Kennedy, James Matthew (1881-1948)
James Matthew Kennedy (1881-1948), architect, was a native of Wayne County, North Carolina, who graduated from present North Carolina State University and designed public schools and other buildings during the state’s early 20th century’s emphasis on public construction projects.
Son of an established family in Wayne County, Kennedy attended local schools and then studied textile engineering at present NCSU—the only program at the college that offered instruction in building and architecture. Kennedy was a popular student and outstanding athlete on the football team. After graduation in 1903, he moved to Wilmington and became assistant superintendent of building with the Atlantic Coastline Railroad. He left Wilmington in 1905 to work briefly with the Raleigh firm of William P. Rose and Harry P. S. Keller. By 1907 Kennedy was the Norfolk and Southern Railroad’s superintendent of building and general architect with an office in Raleigh.
After the railroad went into receivership, he opened his own Raleigh office. His practice focused at first on residences, then on public commissions. A Raleigh Chamber of Commerce publication of 1910 lauded his success as an architect “busy designing and superintending the construction of buildings of a public or semipublic nature in this city and the surrounding district.” The Manufacturers’ Record reported in 1909 that he had planned a school for black students and a house for A. J. Kaplan, both in Raleigh, but these have not been identified. In his known works, Kennedy employed a variety of styles including the classical and, in two important Raleigh commissions—the City Market and the Woman’s Club—the less familiar Spanish Revival style. By 1910 he was listed as an architect and head of household in Raleigh, with his wife Florice or Flonnie and their children, and there the family still lived in 1930.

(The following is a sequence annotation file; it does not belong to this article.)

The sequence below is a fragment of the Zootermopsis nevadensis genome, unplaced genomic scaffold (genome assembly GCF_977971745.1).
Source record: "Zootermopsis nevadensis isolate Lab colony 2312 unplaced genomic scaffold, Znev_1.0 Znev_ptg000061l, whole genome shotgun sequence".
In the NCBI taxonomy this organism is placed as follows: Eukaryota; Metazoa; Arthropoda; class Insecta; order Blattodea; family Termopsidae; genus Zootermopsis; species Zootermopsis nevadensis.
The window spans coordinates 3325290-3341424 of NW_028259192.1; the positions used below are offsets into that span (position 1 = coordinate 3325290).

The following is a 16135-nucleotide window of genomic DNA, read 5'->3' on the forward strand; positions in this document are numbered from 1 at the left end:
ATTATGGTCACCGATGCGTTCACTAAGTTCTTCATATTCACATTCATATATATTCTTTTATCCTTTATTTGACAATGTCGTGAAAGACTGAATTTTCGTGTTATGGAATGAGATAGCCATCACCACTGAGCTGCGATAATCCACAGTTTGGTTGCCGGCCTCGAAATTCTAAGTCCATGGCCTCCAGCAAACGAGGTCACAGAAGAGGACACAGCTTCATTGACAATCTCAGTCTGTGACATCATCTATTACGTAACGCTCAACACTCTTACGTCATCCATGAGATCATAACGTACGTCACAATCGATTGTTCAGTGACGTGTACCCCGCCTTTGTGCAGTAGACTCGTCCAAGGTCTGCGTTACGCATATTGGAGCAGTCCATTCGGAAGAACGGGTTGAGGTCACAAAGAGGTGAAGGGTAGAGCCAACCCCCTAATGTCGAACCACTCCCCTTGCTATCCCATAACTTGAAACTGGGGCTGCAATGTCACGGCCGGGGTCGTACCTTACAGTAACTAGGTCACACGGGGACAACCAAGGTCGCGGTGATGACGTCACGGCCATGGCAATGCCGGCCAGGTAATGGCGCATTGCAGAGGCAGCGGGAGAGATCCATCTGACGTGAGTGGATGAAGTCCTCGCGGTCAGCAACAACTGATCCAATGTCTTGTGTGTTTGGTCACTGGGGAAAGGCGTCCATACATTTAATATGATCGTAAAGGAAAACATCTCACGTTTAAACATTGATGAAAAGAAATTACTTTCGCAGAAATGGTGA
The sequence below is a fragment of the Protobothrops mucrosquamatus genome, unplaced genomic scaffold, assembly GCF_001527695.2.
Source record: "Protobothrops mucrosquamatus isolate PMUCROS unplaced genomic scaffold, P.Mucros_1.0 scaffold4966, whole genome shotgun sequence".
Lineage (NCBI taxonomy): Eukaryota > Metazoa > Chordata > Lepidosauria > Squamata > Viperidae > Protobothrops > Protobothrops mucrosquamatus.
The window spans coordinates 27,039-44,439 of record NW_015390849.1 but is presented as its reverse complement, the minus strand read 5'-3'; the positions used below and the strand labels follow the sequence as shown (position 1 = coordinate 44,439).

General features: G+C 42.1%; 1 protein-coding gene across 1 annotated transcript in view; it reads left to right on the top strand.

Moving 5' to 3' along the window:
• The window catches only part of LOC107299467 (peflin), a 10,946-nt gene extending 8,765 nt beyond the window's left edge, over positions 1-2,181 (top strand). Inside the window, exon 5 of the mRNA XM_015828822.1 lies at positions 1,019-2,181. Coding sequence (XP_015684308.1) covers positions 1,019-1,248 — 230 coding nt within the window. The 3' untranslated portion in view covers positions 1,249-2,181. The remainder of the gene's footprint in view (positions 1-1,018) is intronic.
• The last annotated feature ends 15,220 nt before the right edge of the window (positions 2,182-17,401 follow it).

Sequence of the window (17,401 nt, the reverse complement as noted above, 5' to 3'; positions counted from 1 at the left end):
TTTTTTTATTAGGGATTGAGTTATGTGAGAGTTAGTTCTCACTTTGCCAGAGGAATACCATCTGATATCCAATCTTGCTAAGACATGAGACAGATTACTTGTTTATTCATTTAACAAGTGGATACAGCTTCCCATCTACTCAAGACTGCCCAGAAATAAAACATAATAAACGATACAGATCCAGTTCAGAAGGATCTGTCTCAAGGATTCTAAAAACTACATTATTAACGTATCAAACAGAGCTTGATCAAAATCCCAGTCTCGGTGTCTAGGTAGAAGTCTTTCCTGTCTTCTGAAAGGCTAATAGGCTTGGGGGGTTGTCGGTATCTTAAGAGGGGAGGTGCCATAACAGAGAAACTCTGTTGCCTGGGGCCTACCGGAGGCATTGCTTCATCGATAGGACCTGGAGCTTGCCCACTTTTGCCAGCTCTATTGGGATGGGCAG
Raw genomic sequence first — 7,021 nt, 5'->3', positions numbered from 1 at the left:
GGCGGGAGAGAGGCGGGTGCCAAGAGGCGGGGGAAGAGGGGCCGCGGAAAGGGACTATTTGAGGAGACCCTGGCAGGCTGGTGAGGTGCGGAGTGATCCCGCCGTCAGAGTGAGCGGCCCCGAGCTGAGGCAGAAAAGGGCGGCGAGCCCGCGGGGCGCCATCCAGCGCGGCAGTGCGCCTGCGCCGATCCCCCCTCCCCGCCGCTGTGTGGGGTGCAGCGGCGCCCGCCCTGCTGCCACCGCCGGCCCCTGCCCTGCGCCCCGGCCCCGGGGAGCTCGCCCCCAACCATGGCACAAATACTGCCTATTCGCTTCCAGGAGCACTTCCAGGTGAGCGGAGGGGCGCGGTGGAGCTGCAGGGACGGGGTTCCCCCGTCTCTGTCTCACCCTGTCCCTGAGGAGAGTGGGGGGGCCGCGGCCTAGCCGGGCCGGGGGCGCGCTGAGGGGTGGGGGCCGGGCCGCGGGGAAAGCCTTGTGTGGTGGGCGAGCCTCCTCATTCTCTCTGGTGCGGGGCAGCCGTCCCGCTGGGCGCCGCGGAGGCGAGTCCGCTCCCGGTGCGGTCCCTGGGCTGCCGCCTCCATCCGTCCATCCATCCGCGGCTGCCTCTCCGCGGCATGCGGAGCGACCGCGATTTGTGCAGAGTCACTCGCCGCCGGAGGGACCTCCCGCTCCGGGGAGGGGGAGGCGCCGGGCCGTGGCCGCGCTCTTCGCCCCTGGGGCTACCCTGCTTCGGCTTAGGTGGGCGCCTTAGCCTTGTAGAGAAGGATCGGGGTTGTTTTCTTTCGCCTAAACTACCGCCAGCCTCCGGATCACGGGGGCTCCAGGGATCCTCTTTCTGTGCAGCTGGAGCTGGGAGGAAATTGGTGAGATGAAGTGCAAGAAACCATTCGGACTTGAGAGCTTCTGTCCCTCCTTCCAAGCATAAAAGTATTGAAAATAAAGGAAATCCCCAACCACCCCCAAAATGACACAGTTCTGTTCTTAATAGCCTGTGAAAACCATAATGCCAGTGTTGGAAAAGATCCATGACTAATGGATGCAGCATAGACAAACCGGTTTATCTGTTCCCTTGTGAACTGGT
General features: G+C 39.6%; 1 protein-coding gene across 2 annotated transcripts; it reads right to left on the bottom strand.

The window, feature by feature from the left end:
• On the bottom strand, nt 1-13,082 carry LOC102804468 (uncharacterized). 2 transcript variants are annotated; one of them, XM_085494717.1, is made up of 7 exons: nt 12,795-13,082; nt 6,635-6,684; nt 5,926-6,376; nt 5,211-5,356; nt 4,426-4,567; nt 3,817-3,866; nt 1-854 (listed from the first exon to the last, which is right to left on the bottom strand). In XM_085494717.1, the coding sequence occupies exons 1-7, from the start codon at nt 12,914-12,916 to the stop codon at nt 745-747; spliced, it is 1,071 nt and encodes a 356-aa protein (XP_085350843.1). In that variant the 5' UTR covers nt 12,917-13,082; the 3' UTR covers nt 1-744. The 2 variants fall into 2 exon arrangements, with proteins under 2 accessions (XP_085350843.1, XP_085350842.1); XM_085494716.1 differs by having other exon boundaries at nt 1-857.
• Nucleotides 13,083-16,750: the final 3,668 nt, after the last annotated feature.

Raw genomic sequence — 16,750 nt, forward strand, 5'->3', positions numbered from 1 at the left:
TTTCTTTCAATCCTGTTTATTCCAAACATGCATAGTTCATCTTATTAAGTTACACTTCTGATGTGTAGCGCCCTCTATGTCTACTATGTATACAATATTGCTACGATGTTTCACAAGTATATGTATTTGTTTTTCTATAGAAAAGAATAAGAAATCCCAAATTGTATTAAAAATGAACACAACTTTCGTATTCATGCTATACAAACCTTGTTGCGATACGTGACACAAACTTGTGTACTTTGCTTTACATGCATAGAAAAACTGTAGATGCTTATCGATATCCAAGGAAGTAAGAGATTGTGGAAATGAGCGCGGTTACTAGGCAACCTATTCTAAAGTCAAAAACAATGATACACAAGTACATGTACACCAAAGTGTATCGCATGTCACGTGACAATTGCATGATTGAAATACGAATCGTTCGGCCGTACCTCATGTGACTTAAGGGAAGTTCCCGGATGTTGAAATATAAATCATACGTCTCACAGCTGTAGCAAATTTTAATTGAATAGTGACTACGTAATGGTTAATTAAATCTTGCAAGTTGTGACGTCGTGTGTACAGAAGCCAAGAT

Kennedy developed a specialty in public school design, and when the state invested in school consolidation in the 1920s he was poised to take commissions for large school buildings. After the Great Depression came, from about 1933 onward he worked for the Federal Housing Authority as a housing inspector until his death in 1948.
- The Agromeck, North Carolina State College of Agriculture and Mechanics Arts (1903).
- Alumni Directory of North Carolina State College of Agriculture and Engineering (1927).
- Charlotte Vestal Brown Papers, Special Collections Research Center, North Carolina State University Libraries, Raleigh, North Carolina.
- Linda L. Harris and Mary Ann Lee, An Architectural and Historical Inventory of Raleigh, North Carolina (1978).
- Raleigh News and Observer, July 11, 1948.
- Raleigh, The Capital City of North Carolina (1910).
- Wilmington Dispatch, May 13, 1905.
- Wilmington Star, Sept. 28, 1916.
- Dates:1914Location:Raleigh, Wake CountyStreet Address:E. Martin St. at Moore Square, Raleigh, NCStatus:StandingType:PublicImages Puslished In:Linda L. Harris and Mary Ann Lee, An Architectural and Historical Inventory of Raleigh, North Carolina (1978).
- Dates:1916Location:Raleigh, Wake CountyStreet Address:N. Person St., Raleigh, NCStatus:StandingType:EducationalImages Puslished In:Linda L. Harris and Mary Ann Lee, An Architectural and Historical Inventory of Raleigh, North Carolina (1978).
- Dates:1879-1881; 1891 [remodeled]; 1909 [remodeled]Location:Raleigh, Wake CountyStreet Address:E. Hargett St. at Person St., Raleigh, NCStatus:StandingType:ReligiousImages Puslished In: